Well, when known and loved brands come out and overhaul their branding, it’s usually for two main reasons:

1, There’s a past to be buried

2, They’re failing to reach out to customers old and new

We all know The Co-operative has been through turbulent times over the past few years and M&S profits have been falling – but how can a change of branding help?

In short, it’s all about perception. The Co-op has reverted back to its 1960s’ clover-leaf logo, doing away with the long-form handle and its suffixes: The Co-operative Food, –Bank, –Funeral. This might have something to do with the fact that they’ve shed quite a few of their franchises.

But undoubtedly this reversion to an old and nostalgic logo is intended to win back former shoppers. It radiates heritage, it’s friendly and informal and less institutional that the long-form branding was. In essence, it wants the customer to know it’s getting back to its ethical roots at the same time as unveiling its reward scheme – further showing how the business is less profits-oriented and more about giving back to the community.

Meanwhile, M&S CEO Steve Rowe recently announced the retailer was setting out to win back its own once-loyal customers, customers he feels have been neglected. And the chain believes it knows just who they are: a certain ‘Mrs M&S’.

While both tactics aim to look back before moving forward – seizing on past success and moulding it for the future – have they got it right? Only time will tell. Yet is strikes me there is a fundamental difference between the two.

The Co-op, on the one hand, seem to be using their new (or old) branding as a way of pretending the difficult few years of late never happened, and focusing instead on their new policies and systems. Their message is positive, even if it does hinge on nostalgia.

Yet M&S seem to be using this ideal shopper, the seemingly innocuous ‘Mrs M&S’, as the font of their future success. Although Steve Rowe assured customers they would be implementing some changes alongside this new marketing strategy, these minor revolutions to slash prices and become less fashion/more contemporary-casual oriented seem to be something of a regression for the retailer, not to mention inconsistent with their recent decisions.

It’s unsurprising that some shoppers were offended by this portrait of Mrs M&S. For starters, it’s not a great idea to come out and tell your potential customers how you’re pigeon-holing them. Moreover, in the 21st century, fewer women are choosing to get married, so this title carries less importance than it once would have done. The Mrs M&S of their profiling seems more like a profile of their ideal customer thirty or forty years ago than today. And in being slow to realise this, M&S bosses have overlooked another massive cultural shift that has happened. Our shopping habits. We were once very brand-loyal, but with the advent of internet shopping, our new loyalties lie most with one-stop-shops like eBay and Amazon. In essence, the cheaper, the better.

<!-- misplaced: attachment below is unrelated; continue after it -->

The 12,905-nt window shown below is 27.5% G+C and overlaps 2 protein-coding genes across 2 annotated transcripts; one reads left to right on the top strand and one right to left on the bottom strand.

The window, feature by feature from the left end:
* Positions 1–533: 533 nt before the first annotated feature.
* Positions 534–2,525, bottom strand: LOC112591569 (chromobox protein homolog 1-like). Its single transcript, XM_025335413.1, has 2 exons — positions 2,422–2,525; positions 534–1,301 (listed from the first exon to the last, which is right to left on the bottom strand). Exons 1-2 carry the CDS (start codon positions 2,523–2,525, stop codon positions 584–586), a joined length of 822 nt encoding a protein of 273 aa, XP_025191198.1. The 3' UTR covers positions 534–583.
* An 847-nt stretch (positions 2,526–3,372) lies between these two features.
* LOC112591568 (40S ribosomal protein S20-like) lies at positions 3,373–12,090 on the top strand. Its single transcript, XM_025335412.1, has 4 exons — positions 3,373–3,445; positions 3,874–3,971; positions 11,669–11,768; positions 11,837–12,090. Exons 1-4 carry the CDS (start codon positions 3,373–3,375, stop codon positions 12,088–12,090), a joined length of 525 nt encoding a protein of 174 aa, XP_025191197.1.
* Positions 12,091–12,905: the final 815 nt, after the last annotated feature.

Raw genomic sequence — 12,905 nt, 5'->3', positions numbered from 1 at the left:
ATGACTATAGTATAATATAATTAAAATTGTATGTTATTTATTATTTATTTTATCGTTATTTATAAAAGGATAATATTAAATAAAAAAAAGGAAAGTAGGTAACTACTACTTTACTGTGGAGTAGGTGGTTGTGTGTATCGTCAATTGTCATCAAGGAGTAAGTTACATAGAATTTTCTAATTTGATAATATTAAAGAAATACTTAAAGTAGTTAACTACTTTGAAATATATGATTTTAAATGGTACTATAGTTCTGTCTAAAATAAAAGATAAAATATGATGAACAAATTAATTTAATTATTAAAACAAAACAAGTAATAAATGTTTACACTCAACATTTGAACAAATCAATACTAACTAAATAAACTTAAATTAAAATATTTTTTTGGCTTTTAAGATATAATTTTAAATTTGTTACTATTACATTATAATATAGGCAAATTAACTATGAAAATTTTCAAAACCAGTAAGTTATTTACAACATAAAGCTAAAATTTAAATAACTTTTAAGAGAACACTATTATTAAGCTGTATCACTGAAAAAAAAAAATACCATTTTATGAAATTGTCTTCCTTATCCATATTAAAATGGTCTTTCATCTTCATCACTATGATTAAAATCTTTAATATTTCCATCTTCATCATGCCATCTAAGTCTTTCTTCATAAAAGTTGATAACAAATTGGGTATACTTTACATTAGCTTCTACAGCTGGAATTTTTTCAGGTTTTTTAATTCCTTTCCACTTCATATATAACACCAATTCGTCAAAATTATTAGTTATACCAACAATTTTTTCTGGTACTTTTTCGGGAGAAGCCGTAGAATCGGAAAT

Something else that Mrs M&S doesn’t seem to account for is that women have become less focused on their age. While some might be content to sidle into a pair of elasticated slacks from the Limited Collection, most others have got their eyes on the latest magazine styles and don’t want to look like a conventional 50-something from a newspaper insert. In fact, they’re just as likely to order a few staples from ASOS as their children are. But if M&S is moving away from fashion just as cheaper sources of clothing and the digital revolution open up the latest styles to more and more people – not to mention after appointing Alexa Chung (one of the biggest fashionistas of the moment) to curate a new collection – then forgive me, but doesn’t that way confusion lie?

It strikes me that it’s not necessarily M&S that has let the customers down – the customers have let the store down, as is their wont in the age of Primark and internet shopping. Today, it is impossible to have one dominant high-street retailer the way there was fifty years ago. But not only has M&S been too slow to react, it also doesn’t seem to understand what the 21st-century woman is looking for, never mind what it is prepared to offer her.

Regardless of whether M&S has got it right, establishing a profile of your ideal customer is one of the first things you should do when you set up business. It helps you define who you are marketing at and helps you keep your selling strategy clear, succinct and powerful.

But how do you get started? What questions do you need to ask yourself and how do you know your ideal customer is attainable? All this and more will be answered next week when I’ll show you: how to identify your perfect customer.